Arguments by tax authorities

Now, as per Section 9 of the IT Act, the capital gain arouse due to such transfer of shares is liable to be taxed in India. In this regard, it is crucial to note that as per section 90 of the IT Act Indian government can sign DTAA with other countries for exemption of such types of taxes. So accordingly, India and Mauritius signed a DTAA due to which capital gain arose as a result of the transfer of shares of an Indian company in Mauritius will liable to be taxed only in Mauritius and not in India.

Tiger Global, after calculating all aftermath, applied for the exemption of tax on the capital gains under Article 13(4) of India-Mauritius DTAA as the Flipkart (Singapore) derives the value of its shares from the assets in India. Firstly, tax authorities contended that the company is not entitled to benefit under the DTAA as the petitioner transferred the shares of the Singapore company and not of an Indian company and the objective of such treaty was to deliver benefit to Indian companies only.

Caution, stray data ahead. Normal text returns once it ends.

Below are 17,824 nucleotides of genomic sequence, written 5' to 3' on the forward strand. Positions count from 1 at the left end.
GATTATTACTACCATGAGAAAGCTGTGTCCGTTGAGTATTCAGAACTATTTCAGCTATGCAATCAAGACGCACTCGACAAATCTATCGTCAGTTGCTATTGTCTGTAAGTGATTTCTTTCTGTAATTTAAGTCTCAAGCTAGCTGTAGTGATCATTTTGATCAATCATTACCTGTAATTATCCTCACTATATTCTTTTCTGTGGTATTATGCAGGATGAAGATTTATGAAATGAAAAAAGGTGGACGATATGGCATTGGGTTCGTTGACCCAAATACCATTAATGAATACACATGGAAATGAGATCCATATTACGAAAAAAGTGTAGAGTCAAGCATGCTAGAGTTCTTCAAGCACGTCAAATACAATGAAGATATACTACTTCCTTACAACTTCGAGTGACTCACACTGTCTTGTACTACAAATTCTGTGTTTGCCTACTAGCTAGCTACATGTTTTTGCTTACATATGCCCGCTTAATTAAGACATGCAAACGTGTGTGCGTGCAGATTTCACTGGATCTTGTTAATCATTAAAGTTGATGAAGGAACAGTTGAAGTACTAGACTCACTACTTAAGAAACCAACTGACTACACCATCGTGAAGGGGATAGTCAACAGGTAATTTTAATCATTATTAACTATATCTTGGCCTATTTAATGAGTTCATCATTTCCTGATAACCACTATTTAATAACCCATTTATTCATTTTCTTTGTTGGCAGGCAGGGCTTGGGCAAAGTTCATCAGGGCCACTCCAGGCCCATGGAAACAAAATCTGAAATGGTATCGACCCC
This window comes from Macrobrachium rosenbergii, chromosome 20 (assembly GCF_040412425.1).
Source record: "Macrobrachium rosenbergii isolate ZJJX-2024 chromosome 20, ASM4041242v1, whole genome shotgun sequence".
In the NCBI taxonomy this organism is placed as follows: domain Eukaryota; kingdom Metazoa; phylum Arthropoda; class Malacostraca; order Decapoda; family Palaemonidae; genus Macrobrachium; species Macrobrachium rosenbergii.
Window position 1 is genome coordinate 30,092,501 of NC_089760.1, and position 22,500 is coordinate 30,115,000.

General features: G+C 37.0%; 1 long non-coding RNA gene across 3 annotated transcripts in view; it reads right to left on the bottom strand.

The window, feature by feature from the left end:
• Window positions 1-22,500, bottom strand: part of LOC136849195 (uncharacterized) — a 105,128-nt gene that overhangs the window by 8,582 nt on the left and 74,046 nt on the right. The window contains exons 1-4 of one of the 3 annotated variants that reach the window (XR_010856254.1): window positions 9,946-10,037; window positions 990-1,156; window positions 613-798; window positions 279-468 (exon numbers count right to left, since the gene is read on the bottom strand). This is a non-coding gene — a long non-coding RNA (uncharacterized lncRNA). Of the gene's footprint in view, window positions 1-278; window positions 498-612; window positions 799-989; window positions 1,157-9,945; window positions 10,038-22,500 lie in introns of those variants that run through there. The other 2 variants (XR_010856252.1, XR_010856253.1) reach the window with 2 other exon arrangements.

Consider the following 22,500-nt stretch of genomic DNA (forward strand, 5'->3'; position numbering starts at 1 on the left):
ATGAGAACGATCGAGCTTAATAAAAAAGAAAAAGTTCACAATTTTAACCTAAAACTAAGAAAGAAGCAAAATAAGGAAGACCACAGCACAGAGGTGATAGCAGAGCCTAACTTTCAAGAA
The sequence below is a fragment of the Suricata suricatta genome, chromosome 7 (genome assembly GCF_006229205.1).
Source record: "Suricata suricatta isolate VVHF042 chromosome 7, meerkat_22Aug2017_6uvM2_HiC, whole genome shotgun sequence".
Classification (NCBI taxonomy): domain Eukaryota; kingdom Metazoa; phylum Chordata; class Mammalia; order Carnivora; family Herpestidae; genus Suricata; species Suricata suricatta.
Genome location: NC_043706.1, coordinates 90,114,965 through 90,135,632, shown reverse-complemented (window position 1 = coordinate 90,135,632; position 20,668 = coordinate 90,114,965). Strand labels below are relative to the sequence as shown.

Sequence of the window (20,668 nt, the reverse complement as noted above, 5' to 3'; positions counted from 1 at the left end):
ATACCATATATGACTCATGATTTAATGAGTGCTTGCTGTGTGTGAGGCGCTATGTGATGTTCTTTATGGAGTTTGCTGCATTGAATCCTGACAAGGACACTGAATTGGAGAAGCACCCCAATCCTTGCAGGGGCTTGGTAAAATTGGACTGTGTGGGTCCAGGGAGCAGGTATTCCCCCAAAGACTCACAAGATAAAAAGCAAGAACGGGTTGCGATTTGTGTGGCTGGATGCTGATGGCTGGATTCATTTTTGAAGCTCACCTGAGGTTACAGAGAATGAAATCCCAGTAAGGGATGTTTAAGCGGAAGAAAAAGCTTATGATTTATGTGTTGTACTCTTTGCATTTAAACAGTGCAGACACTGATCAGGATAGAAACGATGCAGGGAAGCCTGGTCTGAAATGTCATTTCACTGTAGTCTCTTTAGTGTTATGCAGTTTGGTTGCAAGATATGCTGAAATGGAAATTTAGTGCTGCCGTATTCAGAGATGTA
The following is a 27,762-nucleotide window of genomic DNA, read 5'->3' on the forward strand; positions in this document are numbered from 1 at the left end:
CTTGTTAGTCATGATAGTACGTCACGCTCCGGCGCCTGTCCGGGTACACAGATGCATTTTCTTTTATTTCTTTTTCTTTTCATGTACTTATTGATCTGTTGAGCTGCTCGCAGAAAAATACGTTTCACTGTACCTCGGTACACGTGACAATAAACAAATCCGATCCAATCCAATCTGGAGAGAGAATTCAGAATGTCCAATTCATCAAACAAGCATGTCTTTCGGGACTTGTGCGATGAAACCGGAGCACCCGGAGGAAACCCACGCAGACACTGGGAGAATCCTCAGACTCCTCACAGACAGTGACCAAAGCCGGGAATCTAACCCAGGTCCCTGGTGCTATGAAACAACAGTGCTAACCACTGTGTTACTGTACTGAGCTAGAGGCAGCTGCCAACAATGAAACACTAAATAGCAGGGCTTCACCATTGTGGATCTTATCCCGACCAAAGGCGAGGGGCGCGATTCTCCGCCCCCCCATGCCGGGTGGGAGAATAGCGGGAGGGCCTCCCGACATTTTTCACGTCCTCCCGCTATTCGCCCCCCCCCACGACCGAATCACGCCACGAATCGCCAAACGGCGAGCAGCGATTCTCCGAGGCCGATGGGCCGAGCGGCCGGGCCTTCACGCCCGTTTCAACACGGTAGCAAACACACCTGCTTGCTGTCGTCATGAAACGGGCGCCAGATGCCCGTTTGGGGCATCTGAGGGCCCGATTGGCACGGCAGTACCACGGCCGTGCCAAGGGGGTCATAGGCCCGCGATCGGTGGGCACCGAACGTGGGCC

Secondly, it was observed that the actual ownership of the company is not in the hands of Mauritius but with the owner situated in the USA.

Thirdly, relying on the Minutes of the Meetings, tax authorities observed that all major decisions of the Mauritius company were taken in the presence of non-resident USA directors and the Mauritius directors were mere spectators. Fourthly, it was also observed that the financial control of the company was not with the Mauritius directors but with the USA-based directors of the company as the board of directors was given limited authority towards the bank accounts.